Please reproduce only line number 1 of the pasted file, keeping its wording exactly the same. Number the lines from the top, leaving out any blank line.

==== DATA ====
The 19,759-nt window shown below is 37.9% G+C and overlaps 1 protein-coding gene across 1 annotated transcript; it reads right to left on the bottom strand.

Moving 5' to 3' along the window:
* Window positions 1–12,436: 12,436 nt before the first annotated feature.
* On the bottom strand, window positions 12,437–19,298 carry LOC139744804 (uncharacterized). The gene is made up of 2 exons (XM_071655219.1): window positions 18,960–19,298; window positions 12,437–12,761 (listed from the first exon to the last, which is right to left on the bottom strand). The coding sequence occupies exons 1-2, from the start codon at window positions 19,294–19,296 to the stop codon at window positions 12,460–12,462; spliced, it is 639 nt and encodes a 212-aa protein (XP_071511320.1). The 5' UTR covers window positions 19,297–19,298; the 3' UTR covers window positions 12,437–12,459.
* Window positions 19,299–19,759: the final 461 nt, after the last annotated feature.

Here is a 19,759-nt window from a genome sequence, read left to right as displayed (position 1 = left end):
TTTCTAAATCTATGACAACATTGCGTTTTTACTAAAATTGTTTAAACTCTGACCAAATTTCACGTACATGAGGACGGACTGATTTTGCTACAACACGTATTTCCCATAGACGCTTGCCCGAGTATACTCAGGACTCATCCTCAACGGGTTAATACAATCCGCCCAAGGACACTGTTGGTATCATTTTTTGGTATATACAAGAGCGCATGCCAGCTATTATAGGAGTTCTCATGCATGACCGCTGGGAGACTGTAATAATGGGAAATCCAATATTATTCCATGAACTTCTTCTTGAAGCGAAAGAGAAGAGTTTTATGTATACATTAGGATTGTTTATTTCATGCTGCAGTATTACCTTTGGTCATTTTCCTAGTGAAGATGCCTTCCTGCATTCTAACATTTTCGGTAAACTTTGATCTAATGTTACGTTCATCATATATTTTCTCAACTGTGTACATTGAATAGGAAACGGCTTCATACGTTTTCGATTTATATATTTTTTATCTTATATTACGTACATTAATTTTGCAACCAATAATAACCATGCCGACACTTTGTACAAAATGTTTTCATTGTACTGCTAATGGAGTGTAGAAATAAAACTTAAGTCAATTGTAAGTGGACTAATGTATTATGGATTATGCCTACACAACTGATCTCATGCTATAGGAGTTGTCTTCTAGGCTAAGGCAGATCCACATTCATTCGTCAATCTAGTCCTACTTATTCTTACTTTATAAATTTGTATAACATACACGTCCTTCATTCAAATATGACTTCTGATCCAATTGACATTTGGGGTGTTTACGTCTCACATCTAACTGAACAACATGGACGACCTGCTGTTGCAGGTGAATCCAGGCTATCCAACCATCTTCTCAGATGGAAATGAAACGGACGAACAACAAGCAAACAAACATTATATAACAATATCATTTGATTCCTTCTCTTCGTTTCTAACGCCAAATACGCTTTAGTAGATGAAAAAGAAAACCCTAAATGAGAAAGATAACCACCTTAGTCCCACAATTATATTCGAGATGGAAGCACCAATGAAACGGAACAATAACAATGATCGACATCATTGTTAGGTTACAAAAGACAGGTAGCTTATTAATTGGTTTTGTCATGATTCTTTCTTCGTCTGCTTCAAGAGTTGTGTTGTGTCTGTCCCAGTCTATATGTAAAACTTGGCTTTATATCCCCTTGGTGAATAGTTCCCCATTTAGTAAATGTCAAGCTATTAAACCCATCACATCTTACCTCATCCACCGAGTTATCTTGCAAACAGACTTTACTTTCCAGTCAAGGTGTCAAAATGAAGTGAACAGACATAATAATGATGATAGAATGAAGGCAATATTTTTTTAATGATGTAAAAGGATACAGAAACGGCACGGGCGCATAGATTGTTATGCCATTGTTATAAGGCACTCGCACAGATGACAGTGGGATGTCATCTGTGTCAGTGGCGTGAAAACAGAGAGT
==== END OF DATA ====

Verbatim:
The 19,759-nt window shown below is 37.9% G+C and overlaps 1 protein-coding gene across 1 annotated transcript; it reads right to left on the bottom strand.